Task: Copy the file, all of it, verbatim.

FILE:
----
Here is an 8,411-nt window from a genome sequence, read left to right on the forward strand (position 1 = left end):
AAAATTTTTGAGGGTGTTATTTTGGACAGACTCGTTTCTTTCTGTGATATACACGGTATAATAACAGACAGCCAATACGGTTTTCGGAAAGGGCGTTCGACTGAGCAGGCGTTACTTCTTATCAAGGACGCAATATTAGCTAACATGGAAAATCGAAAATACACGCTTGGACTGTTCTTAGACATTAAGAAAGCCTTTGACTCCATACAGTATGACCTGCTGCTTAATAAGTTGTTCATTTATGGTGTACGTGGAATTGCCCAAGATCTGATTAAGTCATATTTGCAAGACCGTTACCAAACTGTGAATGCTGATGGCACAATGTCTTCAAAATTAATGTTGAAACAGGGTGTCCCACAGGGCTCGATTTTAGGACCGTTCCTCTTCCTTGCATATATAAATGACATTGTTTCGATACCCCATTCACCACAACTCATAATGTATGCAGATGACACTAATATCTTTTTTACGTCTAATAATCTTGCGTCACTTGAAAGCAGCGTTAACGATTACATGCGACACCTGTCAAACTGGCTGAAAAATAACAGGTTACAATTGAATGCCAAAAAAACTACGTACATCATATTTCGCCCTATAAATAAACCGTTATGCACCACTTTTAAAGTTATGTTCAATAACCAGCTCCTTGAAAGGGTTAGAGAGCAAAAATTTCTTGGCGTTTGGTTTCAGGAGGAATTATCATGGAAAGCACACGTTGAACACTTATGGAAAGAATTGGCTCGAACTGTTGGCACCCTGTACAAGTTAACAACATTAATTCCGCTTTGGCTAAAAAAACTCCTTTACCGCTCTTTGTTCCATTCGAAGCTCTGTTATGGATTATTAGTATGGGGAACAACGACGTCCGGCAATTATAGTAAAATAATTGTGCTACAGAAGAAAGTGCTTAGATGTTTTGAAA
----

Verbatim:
Here is an 8,411-nt window from a genome sequence, read left to right on the forward strand (position 1 = left end):
AAAATTTTTGAGGGTGTTATTTTGGACAGACTCGTTTCTTTCTGTGATATACACGGTATAATAACAGACAGCCAATACGGTTTTCGGAAAGGGCGTTCGACTGAGCAGGCGTTACTTCTTATCAAGGACGCAATATTAGCTAACATGGAAAATCGAAAATACACGCTTGGACTGTTCTTAGACATTAAGAAAGCCTTTGACTCCATACAGTATGACCTGCTGCTTAATAAGTTGTTCATTTATGGTGTACGTGGAATTGCCCAAGATCTGATTAAGTCATATTTGCAAGACCGTTACCAAACTGTGAATGCTGATGGCACAATGTCTTCAAAATTAATGTTGAAACAGGGTGTCCCACAGGGCTCGATTTTAGGACCGTTCCTCTTCCTTGCATATATAAATGACATTGTTTCGATACCCCATTCACCACAACTCATAATGTATGCAGATGACACTAATATCTTTTTTACGTCTAATAATCTTGCGTCACTTGAAAGCAGCGTTAACGATTACATGCGACACCTGTCAAACTGGCTGAAAAATAACAGGTTACAATTGAATGCCAAAAAAACTACGTACATCATATTTCGCCCTATAAATAAACCGTTATGCACCACTTTTAAAGTTATGTTCAATAACCAGCTCCTTGAAAGGGTTAGAGAGCAAAAATTTCTTGGCGTTTGGTTTCAGGAGGAATTATCATGGAAAGCACACGTTGAACACTTATGGAAAGAATTGGCTCGAACTGTTGGCACCCTGTACAAGTTAACAACATTAATTCCGCTTTGGCTAAAAAAACTCCTTTACCGCTCTTTGTTCCATTCGAAGCTCTGTTATGGATTATTAGTATGGGGAACAACGACGTCCGGCAATTATAGTAAAATAATTGTGCTACAGAAGAAAGTGCTTAGATGTTTTGAAA